iProtean subscribers, the advanced Finance course, Population Health and Alternative Payment Models, featuring Marian Jennings and Dan Grauman, is in your library. Jennings and Grauman discuss the onset of alternative payment models within the context of population health management, and the levels of risk associated with these models.

 

For a complete list of iProtean courses, click here.

 

 

For more information about iProtean, click here. 

Proposed Rules on APMs Generate Concern from Policy Analysts

Physicians participating in many existing alternative payment models (APMs)—including most Medicare accountable care organizations (ACOs)—will not qualify to receive future Medicare pay increases under proposed rules issued by CMS last week.

 

The proposed rules would implement changes through the unified framework called the Quality Payment Program, which includes two paths:

  • The Merit-based Incentive Payment System (MIPS)
  • Advanced Alternative Payment Models

(Administration takes first step to implement legislation modernizing how Medicare pays physicians for quality, DHHS, April 27, 2016)

 

The proposed rules detailed how physicians will be paid under Medicare starting in 2019; it identified the APMs that will qualify participating physicians for bonus payments:

  • Comprehensive Primary Care Plus (CPC+) [see iProtean blog/newsletter April 20, 2016]
  • Next Generation ACO
  • Medicare Shared Savings Program (MSSP) Tracks 2 and 3
  • Oncology Care Model with two-sided risk
  • Comprehensive ESRD Care (for large dialysis organizations)

No bundled payment programs and Track 1 MSSP ACOs were included in the initial list, although CMS noted it will continue to add to the list of qualifying APMs.

 

Ninety-five percent of the 434 MSSP ACOs are in Track 1, and participating physicians would not qualify under the proposed rules, according to a CMS official. Additionally, physicians participating with about 800 hospitals in the newly launched Comprehensive Care for Joint Replacement (CJR) model also would not qualify for APM payments. (“Many Existing APMs Excluded Under Proposed Physician Pay Rules,” HFMA Weekly, April 29, 2016)

 

A Healthcare Financial Management Association (HFMA) official noted that a leading concern for physician practices “appears to be the relatively small number of APMs it designated as qualifying participating physicians for bonus payments.” (“Many Existing APMs Excluded Under Proposed Physician Pay Rules,” HFMA Weekly, April 29, 2016)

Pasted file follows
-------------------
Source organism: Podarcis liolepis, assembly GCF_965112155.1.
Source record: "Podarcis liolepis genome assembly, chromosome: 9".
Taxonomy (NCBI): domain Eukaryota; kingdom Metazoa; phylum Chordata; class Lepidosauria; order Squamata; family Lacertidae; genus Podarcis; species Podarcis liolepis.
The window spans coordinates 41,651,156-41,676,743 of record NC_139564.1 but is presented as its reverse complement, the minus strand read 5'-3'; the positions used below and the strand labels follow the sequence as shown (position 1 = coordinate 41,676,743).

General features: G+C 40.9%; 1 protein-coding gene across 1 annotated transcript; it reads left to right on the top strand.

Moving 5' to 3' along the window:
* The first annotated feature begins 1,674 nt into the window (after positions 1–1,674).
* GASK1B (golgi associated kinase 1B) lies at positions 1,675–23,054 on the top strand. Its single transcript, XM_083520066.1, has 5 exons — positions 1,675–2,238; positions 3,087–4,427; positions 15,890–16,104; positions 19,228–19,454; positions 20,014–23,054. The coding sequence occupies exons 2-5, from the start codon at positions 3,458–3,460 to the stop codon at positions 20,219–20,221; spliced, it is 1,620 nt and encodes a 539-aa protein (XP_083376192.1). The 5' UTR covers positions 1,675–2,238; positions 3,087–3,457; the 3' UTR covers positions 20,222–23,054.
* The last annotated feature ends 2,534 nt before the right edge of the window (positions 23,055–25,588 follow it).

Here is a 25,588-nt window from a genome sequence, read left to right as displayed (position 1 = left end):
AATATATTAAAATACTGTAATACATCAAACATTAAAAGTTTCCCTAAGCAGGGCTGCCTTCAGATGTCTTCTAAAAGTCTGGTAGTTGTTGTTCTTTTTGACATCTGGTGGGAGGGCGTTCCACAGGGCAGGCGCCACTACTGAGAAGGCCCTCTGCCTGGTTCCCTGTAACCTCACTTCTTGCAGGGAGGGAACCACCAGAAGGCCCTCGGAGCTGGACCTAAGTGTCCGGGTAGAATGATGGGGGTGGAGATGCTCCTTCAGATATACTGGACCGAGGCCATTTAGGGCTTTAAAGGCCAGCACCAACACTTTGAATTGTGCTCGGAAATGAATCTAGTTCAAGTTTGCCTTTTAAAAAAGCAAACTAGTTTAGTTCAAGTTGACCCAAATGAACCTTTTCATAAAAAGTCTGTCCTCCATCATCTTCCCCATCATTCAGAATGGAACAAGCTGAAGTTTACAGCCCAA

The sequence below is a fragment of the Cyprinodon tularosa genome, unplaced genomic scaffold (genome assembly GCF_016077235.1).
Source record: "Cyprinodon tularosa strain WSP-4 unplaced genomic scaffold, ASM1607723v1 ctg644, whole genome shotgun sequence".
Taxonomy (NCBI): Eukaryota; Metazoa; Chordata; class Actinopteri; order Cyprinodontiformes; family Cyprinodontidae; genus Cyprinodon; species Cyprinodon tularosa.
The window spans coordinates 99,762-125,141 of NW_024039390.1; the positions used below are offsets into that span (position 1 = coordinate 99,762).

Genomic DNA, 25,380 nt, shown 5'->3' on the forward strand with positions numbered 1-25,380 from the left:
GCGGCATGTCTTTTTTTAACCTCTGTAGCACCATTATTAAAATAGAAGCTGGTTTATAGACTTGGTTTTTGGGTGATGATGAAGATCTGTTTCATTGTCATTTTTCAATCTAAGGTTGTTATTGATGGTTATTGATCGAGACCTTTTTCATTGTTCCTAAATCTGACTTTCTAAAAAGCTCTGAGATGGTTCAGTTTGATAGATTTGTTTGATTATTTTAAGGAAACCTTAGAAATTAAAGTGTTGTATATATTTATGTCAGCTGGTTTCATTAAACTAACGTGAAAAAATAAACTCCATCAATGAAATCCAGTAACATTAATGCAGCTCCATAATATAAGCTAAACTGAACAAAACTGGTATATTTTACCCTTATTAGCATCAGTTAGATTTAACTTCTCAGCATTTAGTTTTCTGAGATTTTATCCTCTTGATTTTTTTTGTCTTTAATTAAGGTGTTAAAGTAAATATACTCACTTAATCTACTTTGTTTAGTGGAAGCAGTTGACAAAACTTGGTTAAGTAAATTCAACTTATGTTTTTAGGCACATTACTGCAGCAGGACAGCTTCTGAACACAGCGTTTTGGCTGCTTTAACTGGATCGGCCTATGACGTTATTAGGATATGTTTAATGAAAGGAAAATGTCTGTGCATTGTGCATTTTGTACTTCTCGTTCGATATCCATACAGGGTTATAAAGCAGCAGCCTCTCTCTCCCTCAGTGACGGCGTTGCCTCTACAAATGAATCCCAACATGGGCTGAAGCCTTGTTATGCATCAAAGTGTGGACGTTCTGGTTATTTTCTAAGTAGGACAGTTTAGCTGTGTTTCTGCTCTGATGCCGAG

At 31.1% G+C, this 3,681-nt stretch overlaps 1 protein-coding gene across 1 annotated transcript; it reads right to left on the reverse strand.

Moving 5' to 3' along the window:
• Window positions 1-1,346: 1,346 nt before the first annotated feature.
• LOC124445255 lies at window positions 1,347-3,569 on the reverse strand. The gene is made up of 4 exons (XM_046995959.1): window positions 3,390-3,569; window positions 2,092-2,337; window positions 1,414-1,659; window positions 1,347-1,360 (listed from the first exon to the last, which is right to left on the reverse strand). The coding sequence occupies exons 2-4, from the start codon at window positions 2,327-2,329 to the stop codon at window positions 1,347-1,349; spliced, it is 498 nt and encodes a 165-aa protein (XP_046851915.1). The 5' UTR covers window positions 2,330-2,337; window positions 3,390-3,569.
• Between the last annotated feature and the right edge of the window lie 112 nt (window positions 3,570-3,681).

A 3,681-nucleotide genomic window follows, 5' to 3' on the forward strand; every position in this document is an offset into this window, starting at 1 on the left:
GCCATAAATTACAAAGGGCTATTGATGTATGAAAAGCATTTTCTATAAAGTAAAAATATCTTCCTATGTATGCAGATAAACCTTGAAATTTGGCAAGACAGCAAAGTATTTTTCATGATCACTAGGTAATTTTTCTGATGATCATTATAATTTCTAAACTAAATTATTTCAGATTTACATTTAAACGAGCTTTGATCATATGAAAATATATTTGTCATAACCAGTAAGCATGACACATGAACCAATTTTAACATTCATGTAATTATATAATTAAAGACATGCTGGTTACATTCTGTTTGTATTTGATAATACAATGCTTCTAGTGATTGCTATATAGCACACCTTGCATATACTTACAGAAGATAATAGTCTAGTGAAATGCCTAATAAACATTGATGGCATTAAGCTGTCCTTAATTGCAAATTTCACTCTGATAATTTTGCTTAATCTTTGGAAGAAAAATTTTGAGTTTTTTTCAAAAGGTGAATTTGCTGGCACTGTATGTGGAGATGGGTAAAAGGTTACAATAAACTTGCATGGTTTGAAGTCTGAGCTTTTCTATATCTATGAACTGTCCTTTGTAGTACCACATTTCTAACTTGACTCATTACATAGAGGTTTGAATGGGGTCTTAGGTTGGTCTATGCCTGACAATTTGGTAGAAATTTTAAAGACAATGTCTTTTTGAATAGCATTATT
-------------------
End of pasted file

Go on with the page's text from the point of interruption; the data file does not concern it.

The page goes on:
The Department of Health and Human Services’ news release noted that:

 

“Medicare clinicians who participate to a sufficient extent in Advanced Alternative Payment Models – would be exempt from [The Merit-based Incentive Payment System] MIPS reporting requirements and qualify for financial bonuses. These models include . . . Alternative Payment Models under which clinicians accept both risk and reward for providing coordinated, high-quality care.

 

“Many clinicians who participate to some extent in Alternative Payment Models may not meet the law’s requirements for sufficient participation in the most advanced models. The proposed rule is designed to provide these clinicians with financial rewards within MIPS, as well as to make it easy for clinicians to switch between the components of the Quality Payment Program based on what works best for them and their patients.”

(Administration takes first step to implement legislation modernizing how Medicare pays physicians for quality, DHHS, April 27, 2016)

 

The proposed rule established three criteria that APM participants will need to meet to satisfy MACRA’s nominal financial risk requirement:

  • Marginal risk of at least 30 percent
  • Minimal loss rate of no more than 4 percent
  • Total potential risk of at least 4 percent of expected expenditures

 

Health policy experts noted the proposed rules mark a significant shift from what was expected. The appeal of APMs for many physicians focused on the 5 percent annual bonus that provides a more generous inflation update through 2024 than is available through MIPS—potentially a “real financial difference,” said one expert.

 

Another noted that the APMs require providers to both forgo revenue through a lower volume of services while investing millions in redesigning care, representing a significant risk to providers. “Not including Track 1 ACOs and bundled payment programs [in the proposed rules] could lead physicians to leave APMs and return to fee-for-service payment,” the expert noted. (“Many Existing APMs Excluded Under Proposed Physician Pay Rules,” HFMA Weekly, April 29, 2016)

 

Comments on the proposed rule will be accepted through June 26.

 

To read the full news release from DHHS, click here.

 

 

iProtean subscribers, the advanced Finance course, Population Health and Alternative Payment Models, featuring Marian Jennings and Dan Grauman, is in your library. Jennings and Grauman discuss the onset of alternative payment models within the context of population health management, and the levels of risk associated with these models.

 

For a complete list of iProtean courses, click here.

 

 

For more information about iProtean, click here.